Monday, August 25, 2008

Comfort Food Comes In a Greasy Brown Paper Bag

About a half mile from our studio there’s a little grocery store called the Mandahl Market that sells a little bit of everything. It’s somewhat expensive, but good for picking up a bag of ice, a few limes, or an emergency jug of water. However, it’s their kitchen, not their convenience, that makes them noteworthy. If you walk through the little store and pass the freezer area you’ll find yourself standing in front of a tiny deli counter. They sell potato salad, chicken salad, basic lunch meats and cheeses, and a daily menu of hot dishes such as fried plantains, beans and rice, and mac and cheese (today's favorite food). Last year when we visited St. Thomas for the first time, I developed an addiction to the chicken salad. It was a little spicy, creamy, and very salty. Fortunately on this visit I asked the cook how she made it—good timing because it was her last day (don’t tell anyone, she said, they don’t know yet). She used the leftover rotisserie chicken that don’t sell by the end of the day, and shredded it, then added thyme, chopped green pepper, black pepper, and garlic. I’m planning to experiment with proportions when I get home in hopes of recreating it. The torch has been passed to a new cook whose chicken salad is chunkier and less spicy. It has red pepper instead of green pepper, and she doesn’t leave the skin on the chicken, which I think gave it a better flavor. It’s still really good, just a little different.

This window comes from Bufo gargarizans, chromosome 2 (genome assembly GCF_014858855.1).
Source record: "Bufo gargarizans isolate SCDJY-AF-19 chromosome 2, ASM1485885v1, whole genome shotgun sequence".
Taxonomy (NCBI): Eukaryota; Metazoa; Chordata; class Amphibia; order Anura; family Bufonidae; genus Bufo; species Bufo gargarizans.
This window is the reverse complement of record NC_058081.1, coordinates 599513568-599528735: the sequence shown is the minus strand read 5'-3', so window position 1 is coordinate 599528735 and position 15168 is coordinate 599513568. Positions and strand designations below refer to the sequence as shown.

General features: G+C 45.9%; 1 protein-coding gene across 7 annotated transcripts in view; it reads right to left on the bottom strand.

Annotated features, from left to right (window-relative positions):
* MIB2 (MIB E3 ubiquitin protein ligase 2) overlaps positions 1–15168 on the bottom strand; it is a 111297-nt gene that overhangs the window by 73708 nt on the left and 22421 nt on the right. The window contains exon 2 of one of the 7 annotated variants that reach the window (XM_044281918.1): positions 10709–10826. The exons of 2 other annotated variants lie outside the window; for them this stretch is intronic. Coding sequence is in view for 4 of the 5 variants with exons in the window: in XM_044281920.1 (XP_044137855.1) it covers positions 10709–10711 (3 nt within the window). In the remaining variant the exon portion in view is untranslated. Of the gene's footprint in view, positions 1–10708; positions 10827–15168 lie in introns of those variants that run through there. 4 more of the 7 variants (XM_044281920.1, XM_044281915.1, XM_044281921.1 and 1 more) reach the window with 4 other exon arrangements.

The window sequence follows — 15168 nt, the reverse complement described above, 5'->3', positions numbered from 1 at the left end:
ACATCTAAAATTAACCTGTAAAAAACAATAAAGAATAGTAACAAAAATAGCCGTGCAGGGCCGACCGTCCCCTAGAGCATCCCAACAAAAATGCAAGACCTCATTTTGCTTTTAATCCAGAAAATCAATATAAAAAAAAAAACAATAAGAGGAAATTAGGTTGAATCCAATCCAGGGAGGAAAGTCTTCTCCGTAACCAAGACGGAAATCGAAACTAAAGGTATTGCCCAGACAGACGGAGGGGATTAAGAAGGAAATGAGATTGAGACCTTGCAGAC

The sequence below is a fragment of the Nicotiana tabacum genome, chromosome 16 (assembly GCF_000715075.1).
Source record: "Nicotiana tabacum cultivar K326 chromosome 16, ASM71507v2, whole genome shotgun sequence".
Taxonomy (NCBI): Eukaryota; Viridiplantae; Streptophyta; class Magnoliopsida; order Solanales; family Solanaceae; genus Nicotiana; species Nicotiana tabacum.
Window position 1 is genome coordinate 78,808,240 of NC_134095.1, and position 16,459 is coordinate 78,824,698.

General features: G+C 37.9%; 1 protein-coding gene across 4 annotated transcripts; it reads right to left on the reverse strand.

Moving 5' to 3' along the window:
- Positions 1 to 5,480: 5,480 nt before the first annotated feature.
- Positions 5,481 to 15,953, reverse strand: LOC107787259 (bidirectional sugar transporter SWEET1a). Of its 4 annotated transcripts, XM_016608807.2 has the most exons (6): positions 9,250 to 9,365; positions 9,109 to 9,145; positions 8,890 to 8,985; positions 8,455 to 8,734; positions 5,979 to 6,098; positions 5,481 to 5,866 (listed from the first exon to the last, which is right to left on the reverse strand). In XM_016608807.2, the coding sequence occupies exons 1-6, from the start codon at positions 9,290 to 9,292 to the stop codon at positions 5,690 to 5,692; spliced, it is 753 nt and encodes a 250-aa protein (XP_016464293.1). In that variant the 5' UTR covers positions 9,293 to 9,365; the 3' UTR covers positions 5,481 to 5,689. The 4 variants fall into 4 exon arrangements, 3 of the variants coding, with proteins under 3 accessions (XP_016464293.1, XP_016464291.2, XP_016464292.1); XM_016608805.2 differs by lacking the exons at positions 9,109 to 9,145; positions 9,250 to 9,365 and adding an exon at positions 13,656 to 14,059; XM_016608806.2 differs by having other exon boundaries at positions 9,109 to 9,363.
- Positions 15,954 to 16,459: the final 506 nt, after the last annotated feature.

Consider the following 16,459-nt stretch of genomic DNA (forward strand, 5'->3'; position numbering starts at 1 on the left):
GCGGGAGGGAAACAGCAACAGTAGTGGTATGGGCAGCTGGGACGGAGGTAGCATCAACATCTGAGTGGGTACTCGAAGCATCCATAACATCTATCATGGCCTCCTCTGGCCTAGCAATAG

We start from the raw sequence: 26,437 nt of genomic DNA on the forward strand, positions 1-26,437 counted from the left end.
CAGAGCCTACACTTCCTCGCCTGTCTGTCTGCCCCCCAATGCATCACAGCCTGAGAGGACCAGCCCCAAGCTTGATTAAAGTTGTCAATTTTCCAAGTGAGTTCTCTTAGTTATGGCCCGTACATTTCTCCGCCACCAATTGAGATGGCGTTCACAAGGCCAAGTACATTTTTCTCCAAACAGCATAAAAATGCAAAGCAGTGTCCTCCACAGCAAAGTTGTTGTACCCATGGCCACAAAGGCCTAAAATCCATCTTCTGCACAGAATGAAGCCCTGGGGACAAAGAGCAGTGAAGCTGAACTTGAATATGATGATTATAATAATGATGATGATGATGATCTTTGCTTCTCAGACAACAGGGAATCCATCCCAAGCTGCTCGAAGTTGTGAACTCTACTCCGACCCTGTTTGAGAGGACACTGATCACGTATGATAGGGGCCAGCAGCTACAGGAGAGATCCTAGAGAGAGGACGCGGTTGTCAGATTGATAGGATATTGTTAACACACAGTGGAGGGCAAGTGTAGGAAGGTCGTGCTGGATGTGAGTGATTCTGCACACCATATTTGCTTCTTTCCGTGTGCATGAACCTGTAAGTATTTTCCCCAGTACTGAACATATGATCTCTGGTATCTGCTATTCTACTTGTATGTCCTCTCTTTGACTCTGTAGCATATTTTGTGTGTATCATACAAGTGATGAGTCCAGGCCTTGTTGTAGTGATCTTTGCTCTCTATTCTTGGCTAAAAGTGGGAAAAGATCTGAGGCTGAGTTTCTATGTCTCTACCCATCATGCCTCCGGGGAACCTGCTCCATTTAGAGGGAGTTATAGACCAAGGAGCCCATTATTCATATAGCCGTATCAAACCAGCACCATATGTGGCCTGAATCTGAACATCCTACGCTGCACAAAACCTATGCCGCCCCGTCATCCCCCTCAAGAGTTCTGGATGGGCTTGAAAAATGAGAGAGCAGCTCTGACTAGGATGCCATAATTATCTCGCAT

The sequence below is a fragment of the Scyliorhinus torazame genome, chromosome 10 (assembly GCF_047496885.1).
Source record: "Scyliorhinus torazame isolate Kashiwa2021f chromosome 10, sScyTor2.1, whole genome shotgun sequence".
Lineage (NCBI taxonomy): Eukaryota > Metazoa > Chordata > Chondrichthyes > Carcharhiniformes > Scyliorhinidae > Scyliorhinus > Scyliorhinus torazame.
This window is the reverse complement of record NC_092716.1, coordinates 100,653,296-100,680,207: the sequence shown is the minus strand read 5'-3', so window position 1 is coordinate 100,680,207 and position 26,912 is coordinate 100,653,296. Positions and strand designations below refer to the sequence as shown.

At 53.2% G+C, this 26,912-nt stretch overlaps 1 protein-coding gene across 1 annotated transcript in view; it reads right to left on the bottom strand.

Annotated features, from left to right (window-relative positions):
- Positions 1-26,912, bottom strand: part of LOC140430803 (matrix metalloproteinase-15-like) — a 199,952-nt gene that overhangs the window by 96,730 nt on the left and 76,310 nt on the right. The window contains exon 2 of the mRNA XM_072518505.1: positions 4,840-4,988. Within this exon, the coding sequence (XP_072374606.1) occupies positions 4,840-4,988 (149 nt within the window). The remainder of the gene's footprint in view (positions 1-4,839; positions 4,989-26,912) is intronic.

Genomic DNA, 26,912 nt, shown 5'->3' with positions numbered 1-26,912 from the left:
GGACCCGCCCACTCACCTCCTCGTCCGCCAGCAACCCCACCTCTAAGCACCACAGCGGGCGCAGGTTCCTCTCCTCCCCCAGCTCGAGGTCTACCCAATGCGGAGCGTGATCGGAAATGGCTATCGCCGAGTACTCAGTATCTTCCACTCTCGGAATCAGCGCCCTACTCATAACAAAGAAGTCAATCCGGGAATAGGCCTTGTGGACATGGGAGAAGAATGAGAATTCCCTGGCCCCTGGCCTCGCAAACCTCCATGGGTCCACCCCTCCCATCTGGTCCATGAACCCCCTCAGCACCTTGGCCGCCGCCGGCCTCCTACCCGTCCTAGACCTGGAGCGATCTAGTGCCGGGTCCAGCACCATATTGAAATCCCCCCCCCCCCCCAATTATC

The other wonderful thing they do in that kitchen is fry things. At the cash register you can pick up a paté (pronounced much like the French pâté), which is a pocket of fried or baked dough stuffed with various meat fillings and spices. It’s a traditional West Indian/Jamaican food that looks a lot like a giant empanada. Not being a fan of fishy things, I’ve eaten my fair share of chicken and beef patés, which make a filling, though somewhat greasy lunch or breakfast treat. They’re very handy for a beach picnic or for taking along on the ferry to St. John. Last but not least, the “cinnamon fry” that you can find hanging out beside the patés—it's basically an oversized cinnamon Danish that doesn't look like much at first glance, but is so soft it seems to melt in your mouth. If you get one earlier in the morning when it’s still a little warm, I recommend sitting in the car and stuffing your face.

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